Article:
An Unlikely Interview with Shira Lipkin
The Cartographer’s Requiem plays with the notion of representation transforming reality, as the drawing of a map and the singing of a song remake the world. The story is full of lush, gorgeous imagery, but color seems to play a particularly important role, with each cartographer having a color they consider ‘theirs’. Do you see color representing something fundamental about each cartographer, or are they transformed into who they are by the color associated with them?
Color was actually the first thing I knew about this story; I had the image of a red train on a parchment-colored background, and I thought “what is this train for?” and answered myself, “the cartographer’s funeral.”
And then tucked that into my hindbrain for years.
So there was a red train, to start with. But also, the entire time we “know” the cartographer, she’s been ill; at the end, she’s coughing blood. At the same time, what we know of the cartographer and her world is that the cartography, in part, makes the world. Someone’s maps are a look inside them. And, well, as Clive Barker said, wherever we’re opened, we’re red.
As far as the second cartographer’s color, I picked green just because it’s on the opposite side of the color wheel! Contrast. Maybe someday I’ll revisit and see how his maps might be different…
When you travel or visit a new area, are you the kind of person who likes to use a map (or GPS) to get to know the place, or do you prefer to explore and figure things out as you go along? Similarly, when it comes to fiction, do you outline, or do you start writing and find the story that way?
I most prefer to have a local guide! Both because I have terrible trouble with spatial relations, and because a map can’t tell me where the best ice cream is. 🙂
Generally I just start writing and find the story along the way, but it does tend to germinate for a while in the back of my head before I sit down to write it. With short stories I usually just set off on the adventure; with longer work, I always know what my endgame is, and I always know my final lines or paragraphs. But I leave myself open to surprises along the way.
Authors are notorious for working strange jobs. Stephen King was a janitor and J.D. Salinger worked as the entertainment director on a luxury cruise line. What’s the weirdest job you’ve ever had, and did it inspire any stories or teach you anything you’ve used in your writing?
Well, I did some exotic dancing when I lived in Vegas! It was indeed a fascinating window into the human psyche (no, really), and I’ve definitely used it in my writing. Working on something tangentially related to it right now.
We all have our favorite authors, some of whom everyone has heard of, and some of whom are relatively obscure. Who is one of the more obscure writers you love? What do you love about their work? Tell us which story or novel of theirs we should drop everything to read right now.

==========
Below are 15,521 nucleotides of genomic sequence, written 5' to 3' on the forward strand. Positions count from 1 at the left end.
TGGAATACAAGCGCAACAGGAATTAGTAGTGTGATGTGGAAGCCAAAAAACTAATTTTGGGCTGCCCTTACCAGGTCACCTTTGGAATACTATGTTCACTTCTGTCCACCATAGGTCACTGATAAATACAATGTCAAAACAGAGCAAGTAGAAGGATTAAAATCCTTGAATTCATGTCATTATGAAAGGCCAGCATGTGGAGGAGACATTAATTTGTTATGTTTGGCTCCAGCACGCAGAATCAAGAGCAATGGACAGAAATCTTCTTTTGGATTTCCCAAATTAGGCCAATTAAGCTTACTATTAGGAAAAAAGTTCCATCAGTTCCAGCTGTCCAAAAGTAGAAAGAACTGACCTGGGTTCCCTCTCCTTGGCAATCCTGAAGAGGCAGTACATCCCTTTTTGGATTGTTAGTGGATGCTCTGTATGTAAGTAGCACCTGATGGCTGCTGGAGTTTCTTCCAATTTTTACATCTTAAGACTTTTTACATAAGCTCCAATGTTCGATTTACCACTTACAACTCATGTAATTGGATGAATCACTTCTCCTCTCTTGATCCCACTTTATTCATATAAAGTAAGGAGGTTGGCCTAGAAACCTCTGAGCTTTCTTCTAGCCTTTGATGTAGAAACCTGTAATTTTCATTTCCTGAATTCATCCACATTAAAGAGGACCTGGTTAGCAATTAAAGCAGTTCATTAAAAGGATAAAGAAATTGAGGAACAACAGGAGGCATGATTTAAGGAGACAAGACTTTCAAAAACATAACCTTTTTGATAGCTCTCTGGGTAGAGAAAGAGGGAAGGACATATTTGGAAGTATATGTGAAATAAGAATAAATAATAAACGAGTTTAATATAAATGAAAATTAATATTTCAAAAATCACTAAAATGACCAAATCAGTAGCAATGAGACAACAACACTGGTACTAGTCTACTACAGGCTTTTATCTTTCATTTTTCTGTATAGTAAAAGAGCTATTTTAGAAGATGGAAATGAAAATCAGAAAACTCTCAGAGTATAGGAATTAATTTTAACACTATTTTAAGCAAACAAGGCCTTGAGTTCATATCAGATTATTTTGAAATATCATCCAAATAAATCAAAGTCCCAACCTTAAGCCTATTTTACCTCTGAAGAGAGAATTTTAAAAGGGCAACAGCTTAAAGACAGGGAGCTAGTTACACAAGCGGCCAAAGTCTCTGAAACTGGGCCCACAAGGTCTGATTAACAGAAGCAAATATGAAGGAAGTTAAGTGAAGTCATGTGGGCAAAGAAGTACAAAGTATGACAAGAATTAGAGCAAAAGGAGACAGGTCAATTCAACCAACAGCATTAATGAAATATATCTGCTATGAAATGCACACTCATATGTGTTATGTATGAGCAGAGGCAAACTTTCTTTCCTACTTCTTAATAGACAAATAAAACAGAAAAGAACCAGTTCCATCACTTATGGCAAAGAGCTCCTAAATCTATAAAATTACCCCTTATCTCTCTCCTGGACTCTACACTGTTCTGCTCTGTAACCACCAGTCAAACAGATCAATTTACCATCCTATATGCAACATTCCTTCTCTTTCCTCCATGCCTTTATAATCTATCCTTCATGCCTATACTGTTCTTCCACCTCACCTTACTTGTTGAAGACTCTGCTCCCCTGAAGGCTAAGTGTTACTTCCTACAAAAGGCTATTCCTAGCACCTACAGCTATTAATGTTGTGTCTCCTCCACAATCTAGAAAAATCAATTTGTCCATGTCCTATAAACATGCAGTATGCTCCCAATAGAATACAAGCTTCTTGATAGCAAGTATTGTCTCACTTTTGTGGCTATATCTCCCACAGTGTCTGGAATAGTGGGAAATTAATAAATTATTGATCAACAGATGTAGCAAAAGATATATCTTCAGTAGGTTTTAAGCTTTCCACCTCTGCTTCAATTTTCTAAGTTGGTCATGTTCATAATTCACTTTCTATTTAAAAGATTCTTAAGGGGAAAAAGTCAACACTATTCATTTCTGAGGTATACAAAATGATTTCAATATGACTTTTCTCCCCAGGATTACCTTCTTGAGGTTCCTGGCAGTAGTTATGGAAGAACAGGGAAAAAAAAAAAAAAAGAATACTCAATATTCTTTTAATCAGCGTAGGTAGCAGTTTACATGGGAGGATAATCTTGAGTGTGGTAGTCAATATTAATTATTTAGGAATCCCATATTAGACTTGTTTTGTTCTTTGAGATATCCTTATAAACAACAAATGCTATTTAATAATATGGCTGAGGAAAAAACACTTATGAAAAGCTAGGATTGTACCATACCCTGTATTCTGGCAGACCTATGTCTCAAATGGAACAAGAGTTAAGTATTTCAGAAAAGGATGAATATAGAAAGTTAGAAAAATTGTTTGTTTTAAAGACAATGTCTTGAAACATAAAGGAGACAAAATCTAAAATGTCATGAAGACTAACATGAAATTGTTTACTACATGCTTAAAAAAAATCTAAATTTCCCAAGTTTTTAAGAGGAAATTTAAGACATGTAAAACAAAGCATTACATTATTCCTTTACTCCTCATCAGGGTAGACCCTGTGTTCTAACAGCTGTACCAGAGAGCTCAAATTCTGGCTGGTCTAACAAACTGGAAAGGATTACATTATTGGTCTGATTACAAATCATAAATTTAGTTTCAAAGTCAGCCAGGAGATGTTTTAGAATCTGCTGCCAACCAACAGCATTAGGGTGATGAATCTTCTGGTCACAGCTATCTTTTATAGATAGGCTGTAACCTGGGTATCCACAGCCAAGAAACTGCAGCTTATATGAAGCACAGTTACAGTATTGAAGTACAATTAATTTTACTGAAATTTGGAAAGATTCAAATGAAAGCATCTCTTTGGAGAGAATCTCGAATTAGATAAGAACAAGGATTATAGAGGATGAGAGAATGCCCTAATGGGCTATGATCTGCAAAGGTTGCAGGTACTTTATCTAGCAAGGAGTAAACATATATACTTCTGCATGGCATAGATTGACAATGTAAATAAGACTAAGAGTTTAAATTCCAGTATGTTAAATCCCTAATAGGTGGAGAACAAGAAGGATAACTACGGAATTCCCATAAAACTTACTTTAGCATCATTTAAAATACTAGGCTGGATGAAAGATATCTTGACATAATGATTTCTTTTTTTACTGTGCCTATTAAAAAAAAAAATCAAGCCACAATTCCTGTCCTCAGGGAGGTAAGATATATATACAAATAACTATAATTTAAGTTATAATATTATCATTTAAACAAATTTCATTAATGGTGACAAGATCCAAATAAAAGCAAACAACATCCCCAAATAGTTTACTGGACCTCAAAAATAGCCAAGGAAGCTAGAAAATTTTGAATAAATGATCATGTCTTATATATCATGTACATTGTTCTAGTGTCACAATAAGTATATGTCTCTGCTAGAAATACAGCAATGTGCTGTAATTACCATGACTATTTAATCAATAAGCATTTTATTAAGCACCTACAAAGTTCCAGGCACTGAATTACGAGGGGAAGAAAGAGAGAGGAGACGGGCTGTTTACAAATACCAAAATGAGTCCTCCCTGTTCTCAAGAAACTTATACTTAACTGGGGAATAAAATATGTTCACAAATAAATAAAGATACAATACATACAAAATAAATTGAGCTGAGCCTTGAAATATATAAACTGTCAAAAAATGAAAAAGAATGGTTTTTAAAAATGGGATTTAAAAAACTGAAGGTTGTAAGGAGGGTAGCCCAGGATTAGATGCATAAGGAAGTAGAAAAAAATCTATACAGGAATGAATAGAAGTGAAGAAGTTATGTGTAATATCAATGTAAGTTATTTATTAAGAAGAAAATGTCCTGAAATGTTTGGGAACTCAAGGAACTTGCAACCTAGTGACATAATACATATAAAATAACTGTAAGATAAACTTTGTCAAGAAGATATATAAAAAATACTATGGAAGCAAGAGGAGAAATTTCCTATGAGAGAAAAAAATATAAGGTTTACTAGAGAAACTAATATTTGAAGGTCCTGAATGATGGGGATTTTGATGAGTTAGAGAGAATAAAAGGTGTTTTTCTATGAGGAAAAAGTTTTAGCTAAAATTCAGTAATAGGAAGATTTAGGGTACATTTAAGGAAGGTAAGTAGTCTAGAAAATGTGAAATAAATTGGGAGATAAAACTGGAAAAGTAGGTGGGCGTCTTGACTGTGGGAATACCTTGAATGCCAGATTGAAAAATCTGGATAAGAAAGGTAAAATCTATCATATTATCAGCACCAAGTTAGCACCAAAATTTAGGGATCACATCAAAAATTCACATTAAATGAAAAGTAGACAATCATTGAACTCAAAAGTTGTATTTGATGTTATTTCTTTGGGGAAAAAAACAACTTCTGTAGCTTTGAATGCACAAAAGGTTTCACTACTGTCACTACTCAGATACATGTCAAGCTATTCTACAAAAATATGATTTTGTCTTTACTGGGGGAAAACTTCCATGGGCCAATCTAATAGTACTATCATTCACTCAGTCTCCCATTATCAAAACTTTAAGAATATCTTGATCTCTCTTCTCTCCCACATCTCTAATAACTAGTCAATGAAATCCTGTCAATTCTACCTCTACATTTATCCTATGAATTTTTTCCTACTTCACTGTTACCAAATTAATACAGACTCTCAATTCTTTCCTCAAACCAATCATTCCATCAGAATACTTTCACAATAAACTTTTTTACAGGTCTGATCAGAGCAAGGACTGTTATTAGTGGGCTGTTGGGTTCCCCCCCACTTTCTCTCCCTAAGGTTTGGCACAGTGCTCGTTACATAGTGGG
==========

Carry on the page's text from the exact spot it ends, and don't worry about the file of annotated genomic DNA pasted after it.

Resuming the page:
I’m not really sure where the line of obscurity lies! I don’t see nearly enough people in genre talking about Nick Harkaway, for example, but he seems to be selling well. Can I talk nonfiction? If you like neuroscience, you absolutely need to be reading V.S. Ramachandran. Brilliant and funny. Start with Phantoms in the Brain. For history, Tom Standage covers topics as diverse as telegraphy as the Victorian internet (complete with long-distance romance!), the discovery of Neptune, and the history of the world through the lens of alcoholic beverages. Rebecca Solnit’s essays are pure poetry. But my favorite nonfiction book of the past howeverlong is Perfumes: The Guide by Luca Turin and Tania Sanchez. Obsessive, in-depth, often-hilarious analysis of the history of perfume and hundreds of reviews of modern perfumes. Wonderfully written. I was texting people quotes the whole time I was reading it.
We all start somewhere, and the learning curve from first publication is a steep one. What’s your first ever published work, and how do you feel about it now?
My poem “Wool and Silk and Wood”, in Electric Velocipede! It was the first poem I’d written since high school. I have no idea how it happened, it just fell out of me all poem-shaped, and I sent it to Klima, and he bought it. It is such an act of chutzpah to send out your first submission. I’m glad I did.
Now? Now I look at it and I know that I could do so much better! But Klima still likes it — he made a friend read it at Wiscon last year, and he’s reprinting it in The Best of Electric Velocipede. And that acceptance gave me the confidence to keep working and do better. So thank you, little poem.
What else are you working on have coming up you want people to know about?
My first- and second-ever stories, which sort of mirror each other, will be reprinted together in an ebook by Upper Rubber Boot! The second story was in a charity anthology and had yet to be reprinted, and has some of the weirdest-job stuff in it. I’ll be happy to get that where people can read it.
I am currently working on a novel and, apparently, three short stories at once.
Shira Lipkin’s short fiction and poetry have appeared in such marvelous places as Strange Horizons, Stone Telling, Clockwork Phoenix 4, Interfictions 2, and more (full bibliography at shiralipkin.com). She won the Rhysling Award for best short poem in 2012; she co-edits Liminality, a magazine of speculative poetry, with Mat Joiner. She lives in Boston and, in her spare time, fights crime with the Boston Area Rape Crisis Center. Her cat is bigger than her dog.
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